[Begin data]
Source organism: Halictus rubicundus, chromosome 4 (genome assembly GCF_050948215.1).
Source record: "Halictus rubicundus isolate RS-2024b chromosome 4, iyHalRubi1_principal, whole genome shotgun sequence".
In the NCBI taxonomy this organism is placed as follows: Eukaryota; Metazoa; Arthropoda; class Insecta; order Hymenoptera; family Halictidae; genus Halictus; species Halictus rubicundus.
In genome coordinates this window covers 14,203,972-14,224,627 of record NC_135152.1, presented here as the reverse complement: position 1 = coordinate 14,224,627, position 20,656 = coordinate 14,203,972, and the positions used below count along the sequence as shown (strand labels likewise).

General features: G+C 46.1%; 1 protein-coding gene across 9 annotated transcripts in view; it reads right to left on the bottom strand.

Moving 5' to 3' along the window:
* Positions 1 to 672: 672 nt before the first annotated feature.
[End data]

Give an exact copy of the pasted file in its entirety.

Source organism: Halictus rubicundus, chromosome 4 (genome assembly GCF_050948215.1).
Source record: "Halictus rubicundus isolate RS-2024b chromosome 4, iyHalRubi1_principal, whole genome shotgun sequence".
In the NCBI taxonomy this organism is placed as follows: Eukaryota; Metazoa; Arthropoda; class Insecta; order Hymenoptera; family Halictidae; genus Halictus; species Halictus rubicundus.
In genome coordinates this window covers 14,203,972-14,224,627 of record NC_135152.1, presented here as the reverse complement: position 1 = coordinate 14,224,627, position 20,656 = coordinate 14,203,972, and the positions used below count along the sequence as shown (strand labels likewise).

General features: G+C 46.1%; 1 protein-coding gene across 9 annotated transcripts in view; it reads right to left on the bottom strand.

Moving 5' to 3' along the window:
* Positions 1 to 672: 672 nt before the first annotated feature.